The late President Lech Kaczynski was seen as an obstacle to the modernization of the Polish economy. His twin brother would probably have continued his brother's anti-reform approach, e.g. standing up against further economic liberalization and for more subsidies for Polish farmers.

Incidentally, Jaroslaw Kaczynski was once a close collaborator of the anti-communist union leader Lech Walesa with whom he later fell out because Walesa did not fight the Communists as hard as he had wanted (and allegedly also because Walesa made salacious jokes about Jaroslaw the bachelor).

Jaroslaw Kaczynski, currently not a member of the government, but the opposition leader, was received by David Cameron just a few days before the second round of the 2010 election. For Kaczynski, this was a propaganda coup. For
David Cameron a strange lack of political judgment.

As pointed out in 2007, after their electoral win in 2005, the Kaczynski twins wanted to achieve a “moral revolution” with an improbable coalition of their Law and Justice Party with the populist right-wing League of Polish Families and the agrarian-populist Self-Defense Party. To try to eliminate the “corrupt network of ex-communists” with such allies was a bad joke. The twins themselves were involved in a “fight” against Communists, Germans, Russians, liberals and homosexuals. At least some of their political allies were anti-Semites.

The Kaczynskis and their Law and Justice party traditionally got a lot of support in rural eastern Poland where farmers and conservative views dominate, where the unemployment rate is higher than the Polish average and where the older voters dominate because the younger people move to the more dynamic parts of Poland.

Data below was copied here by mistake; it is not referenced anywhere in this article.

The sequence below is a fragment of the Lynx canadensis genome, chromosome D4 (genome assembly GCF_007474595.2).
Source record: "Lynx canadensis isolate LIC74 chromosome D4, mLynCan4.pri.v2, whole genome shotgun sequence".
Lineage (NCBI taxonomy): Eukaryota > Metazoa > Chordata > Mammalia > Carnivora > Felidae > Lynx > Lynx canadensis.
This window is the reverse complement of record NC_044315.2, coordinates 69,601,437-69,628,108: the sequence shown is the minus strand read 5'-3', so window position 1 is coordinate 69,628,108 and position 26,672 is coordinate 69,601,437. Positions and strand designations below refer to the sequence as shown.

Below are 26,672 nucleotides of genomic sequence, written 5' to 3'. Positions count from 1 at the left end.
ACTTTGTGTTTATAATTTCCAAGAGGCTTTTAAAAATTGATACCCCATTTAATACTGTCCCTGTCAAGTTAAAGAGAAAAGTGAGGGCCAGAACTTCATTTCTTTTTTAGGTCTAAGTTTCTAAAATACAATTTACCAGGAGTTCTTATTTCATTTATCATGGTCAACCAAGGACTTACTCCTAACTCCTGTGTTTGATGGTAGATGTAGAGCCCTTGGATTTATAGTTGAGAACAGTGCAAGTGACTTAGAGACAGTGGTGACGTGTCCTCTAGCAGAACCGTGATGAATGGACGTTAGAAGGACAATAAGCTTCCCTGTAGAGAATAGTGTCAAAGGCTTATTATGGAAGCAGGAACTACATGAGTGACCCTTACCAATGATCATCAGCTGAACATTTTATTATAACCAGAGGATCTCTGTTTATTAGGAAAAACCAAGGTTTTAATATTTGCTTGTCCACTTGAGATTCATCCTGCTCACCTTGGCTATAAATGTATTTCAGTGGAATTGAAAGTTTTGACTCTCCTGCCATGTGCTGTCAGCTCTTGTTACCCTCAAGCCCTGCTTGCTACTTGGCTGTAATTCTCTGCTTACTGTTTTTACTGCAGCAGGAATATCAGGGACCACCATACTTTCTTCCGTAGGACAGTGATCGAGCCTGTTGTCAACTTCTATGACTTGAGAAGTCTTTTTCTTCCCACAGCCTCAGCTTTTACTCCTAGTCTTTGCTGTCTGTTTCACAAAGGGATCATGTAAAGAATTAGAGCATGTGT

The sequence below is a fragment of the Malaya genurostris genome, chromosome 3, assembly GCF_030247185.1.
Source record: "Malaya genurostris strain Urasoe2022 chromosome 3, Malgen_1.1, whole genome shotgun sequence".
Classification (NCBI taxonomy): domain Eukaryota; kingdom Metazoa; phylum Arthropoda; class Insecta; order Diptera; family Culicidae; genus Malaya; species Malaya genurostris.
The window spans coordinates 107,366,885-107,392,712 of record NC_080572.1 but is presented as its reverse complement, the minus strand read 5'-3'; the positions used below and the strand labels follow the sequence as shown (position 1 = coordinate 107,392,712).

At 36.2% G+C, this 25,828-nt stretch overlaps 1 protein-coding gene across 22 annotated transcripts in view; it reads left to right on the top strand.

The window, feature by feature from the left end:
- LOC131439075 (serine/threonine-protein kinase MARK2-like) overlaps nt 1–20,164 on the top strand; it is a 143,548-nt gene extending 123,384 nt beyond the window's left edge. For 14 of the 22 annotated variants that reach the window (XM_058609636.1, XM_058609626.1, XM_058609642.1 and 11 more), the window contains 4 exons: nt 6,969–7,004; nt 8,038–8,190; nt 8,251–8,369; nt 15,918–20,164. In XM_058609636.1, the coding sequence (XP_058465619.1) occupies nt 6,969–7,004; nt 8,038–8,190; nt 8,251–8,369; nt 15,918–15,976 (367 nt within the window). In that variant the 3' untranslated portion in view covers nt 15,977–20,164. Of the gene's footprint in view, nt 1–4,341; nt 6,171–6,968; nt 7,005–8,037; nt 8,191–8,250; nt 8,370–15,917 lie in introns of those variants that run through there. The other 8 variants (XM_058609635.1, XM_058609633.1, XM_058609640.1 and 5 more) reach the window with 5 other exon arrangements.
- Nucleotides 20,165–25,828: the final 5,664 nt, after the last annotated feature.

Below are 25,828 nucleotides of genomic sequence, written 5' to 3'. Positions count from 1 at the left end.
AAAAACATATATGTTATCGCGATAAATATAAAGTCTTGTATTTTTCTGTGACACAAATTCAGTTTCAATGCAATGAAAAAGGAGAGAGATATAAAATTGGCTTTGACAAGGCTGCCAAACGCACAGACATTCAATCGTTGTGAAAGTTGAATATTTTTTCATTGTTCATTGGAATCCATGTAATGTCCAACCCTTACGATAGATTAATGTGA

After the tragic death of his twin brother, Jaroslaw Kaczynski had presented himself as a “new” man, a politician who has changed. He turned down his rhetoric. Luckily, the Polish voters did not believe these fairytales. Maybe they remembered his unlucky and incompetent run of government in 2006 and 2007. They may also have watched the 2010 televised presidential debates which, according to the polls, Komorowski managed to win against Kaczynski.

Now it is up to President Komorowski and his Prime Minister Donald Tusk to prove that they can work closely together as promised to implement the market reforms needed, to keep the Catholic church separated from the state and to adopt the euro within five years, although that may not be so desirable, depending on how Greece, Italy, Spain, Portugal, Belgium and all the other euro-zone countries will perform. This means of course that the Polish public debt has to be kept below 65% of GDP and the deficit has to be reduced under 3% of GDP to comply with the Maastricht criteria. Last but not least, Komorowski pledged to end Poland's military mission in Afghanistan in 2012. This may turn out to be wise, hasty or defeatist, according to what President Obama and his general Petraeus manage to achieve until then.

Sheet music by Frederic Chopin.